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Think of your average preschooler. How long has this child been proficient with language? Depending on the age, the child may not really be too proficient yet! Others seem to have been talking non-stop since 2 1/2, but that means they’ve been talking now for all of…..about a year! Now think of how long these children have been seeing, smelling, hearing, feeling, and tasting. Their whole lives! Children are wired to receive and utilize sensory input from day one. This is why children will dive in hands first, exploring a new substance. The senses are their most familiar, most basic way to explore, process, and come to understand new information.
This is why we must allow young children to learn through experience, not just lecture. These children need to use their senses and be engaged in meaningful experiences. As we talk with them about what they are observing and sensing, we give them new language tools to connect with these more familiar sensory tools, building language as well as supporting cognitive concepts specific to the experience.
Now, the flip side to this equation is important to remember as well. Just as children learn through their senses, they also are developing the ability to use those senses and are building the neurological pathways associated with each one. With added sensory experiences, combined with the scaffolding of adults and peers, children become more perceptive. Their sensory intake and processing becomes more acute. As they are better able to use their senses, they are then better able to learn through their senses.
Sensory play is really part of the scientific process. Whether out loud or within the internal dialogue of the mind, children have developed a question, leading them to investigate– by grabbing, smelling, listening, rubbing, staring, licking , what have you! They are using their senses to collect data and from that, attempt to answer their own questions. Whether or not young children are always able to verbally communicate this process, it is still a valid exercise in scientific inquiry.
The sensory table is the usually the first place people think of for sensory play. That’s logical, as the term “sensory” is shared by both. The sensory table certainly stands as an open invitation for hands-on exploration, but it is not the only place where the senses come into play. Throughout the preschool room and throughout the preschooler’s day, there are appeals being made to the five senses. The sound of toppling towers in the block area, the feel of finger-paint sliding under their fingertips, the glow of the Light Brite at the small manip table, the smell of cinnamon playdough. As teachers, the more we can attend to the sensory involvement of our planned activities, the more our children will be engaged and the more they will learn.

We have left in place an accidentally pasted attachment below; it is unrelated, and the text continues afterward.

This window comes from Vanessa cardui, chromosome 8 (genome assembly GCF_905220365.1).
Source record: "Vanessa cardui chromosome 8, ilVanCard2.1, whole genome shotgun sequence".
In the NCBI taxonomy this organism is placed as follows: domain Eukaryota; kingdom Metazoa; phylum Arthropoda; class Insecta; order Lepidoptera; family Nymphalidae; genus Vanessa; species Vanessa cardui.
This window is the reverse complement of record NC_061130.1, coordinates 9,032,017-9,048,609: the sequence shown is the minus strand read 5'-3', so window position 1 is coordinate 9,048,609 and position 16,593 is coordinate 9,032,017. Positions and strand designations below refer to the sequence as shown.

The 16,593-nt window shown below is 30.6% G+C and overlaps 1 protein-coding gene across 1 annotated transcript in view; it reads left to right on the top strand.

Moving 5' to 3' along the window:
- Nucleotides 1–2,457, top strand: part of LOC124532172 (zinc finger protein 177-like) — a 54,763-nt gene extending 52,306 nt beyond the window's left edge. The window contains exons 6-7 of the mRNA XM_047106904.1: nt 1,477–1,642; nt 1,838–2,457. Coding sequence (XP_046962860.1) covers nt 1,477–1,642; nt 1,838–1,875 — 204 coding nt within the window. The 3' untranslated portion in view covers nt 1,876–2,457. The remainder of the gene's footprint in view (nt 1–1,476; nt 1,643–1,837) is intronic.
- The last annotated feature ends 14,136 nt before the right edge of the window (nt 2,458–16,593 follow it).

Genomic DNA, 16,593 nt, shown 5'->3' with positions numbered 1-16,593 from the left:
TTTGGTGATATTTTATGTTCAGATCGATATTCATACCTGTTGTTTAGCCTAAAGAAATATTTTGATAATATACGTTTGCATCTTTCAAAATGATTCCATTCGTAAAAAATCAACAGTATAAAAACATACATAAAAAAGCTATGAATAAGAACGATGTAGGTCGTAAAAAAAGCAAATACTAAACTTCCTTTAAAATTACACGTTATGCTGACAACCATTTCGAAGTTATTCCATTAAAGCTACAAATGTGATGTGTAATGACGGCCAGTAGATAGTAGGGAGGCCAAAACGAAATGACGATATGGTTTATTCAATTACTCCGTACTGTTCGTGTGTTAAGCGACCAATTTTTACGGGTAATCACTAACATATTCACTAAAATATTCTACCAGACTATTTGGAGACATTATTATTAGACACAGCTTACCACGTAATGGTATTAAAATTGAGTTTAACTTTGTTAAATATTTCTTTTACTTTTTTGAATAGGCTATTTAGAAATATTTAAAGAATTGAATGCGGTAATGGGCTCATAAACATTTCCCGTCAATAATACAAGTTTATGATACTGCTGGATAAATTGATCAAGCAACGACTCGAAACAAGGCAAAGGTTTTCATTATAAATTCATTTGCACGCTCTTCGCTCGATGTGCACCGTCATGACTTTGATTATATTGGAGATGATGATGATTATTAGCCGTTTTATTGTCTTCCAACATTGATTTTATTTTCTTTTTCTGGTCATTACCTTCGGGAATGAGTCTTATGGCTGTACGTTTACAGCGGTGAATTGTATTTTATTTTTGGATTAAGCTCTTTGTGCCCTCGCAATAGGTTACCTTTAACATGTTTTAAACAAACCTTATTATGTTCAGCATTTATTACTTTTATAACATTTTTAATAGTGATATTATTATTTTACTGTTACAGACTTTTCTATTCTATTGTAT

For example, when discussing the need for warm clothes in the winter time, we can simply tell children about it, or we can have them hold ice cubes, one in a bare hand, and one in a gloved hand, let them really feel the difference and then meaningfully attach a verbal discussion to the sensory experience.
Back at the sensory table, we can find many more benefits to sensory play. That bin of sand, or foam, or colorful rice is more than just another way to keep kids busy, it is a bustling factory of developmental growth. In addition to honing sensory and science skills, sensory play builds language, social, and dramatic play skills as the children negotiate with one another to share tools, create stories, and build dialogues. Both small and large motor skills get a boost as well, as the children manipulate the medium and tools of the day. Creative, divergent thinking is displayed as the children are essentially invited to explore and come up with new ways to use the materials. Cognitive skills are fostered as well as the children learn about specific concepts pertinent to the bin’s contents. Things like gravity, parts of plants, states of matter, and color mixing are easily explored and understood through sensory play. As you teach appropriate boundaries with sensory play, children develop more self-control and body awareness.
As one of the truest open-ended activities, sensory play provides an opportunity for every child to succeed. No matter whether you are gifted or delayed, learning a new language or mastering your first, you can’t really fail with a bin full of beans or a ball of playdough. Children who struggle to succeed or who are apprehensive about failure often find solace in sensory play. The simple act of pouring water or running fingers through rice is often cathartic and calming to many children who may be struggling emotionally. It can soothe the nervous child, distract the homesick child, and serve as an outlet for the angry child. For children with special needs and sensory integration disorders, sensory play may be particularly therapeutic. (Please note that we must also avoid over-stimulation in many sensitive children. Special attention must also be paid to children with sensory integration disorder and properly recognizing their thresholds.)
We often think of the sensory table as being a tactile activity, which it largely is, but the other senses come into play as well! The tapping sounds of popcorn kernels hitting the bin, the pungent smell of baking soda and vinegar at work, the sight of separating colors as tinted water, oil, and syrup are mixed together are all sensory experiences that can be tapped at the sensory table. Taste sometimes finds less desirable ways to sneak in at the table as well, though taste-tests can also be properly planned as fantastic sensory experiences!
Find ways to optimize sensory play for your children. Whether that’s providing a bin of sand to explore, giving your child a dish wand and plastic dishes to “wash” at the sink, or finding ways to integrate the senses into your other activities, provide space and time for sensory play! It’s a natural and satisfying way to explore and learn!
Links you might love:
Creating a Sensory Table on a Budget
Setting Boundaries with Sensory Play
How to Find Sensory Materials on the Cheap
Messy Play: Bubbles, Sand, Dough, and Water (Great Sensory Play Ideas from lekotek)
Find more ideas for sensory activities by clicking on the sensory tags and categories at the right, or by entering “sensory” into the blog search engine!
Top photo by osmar01.
Colleen Bowers says
Excellent! Thank you for sharing!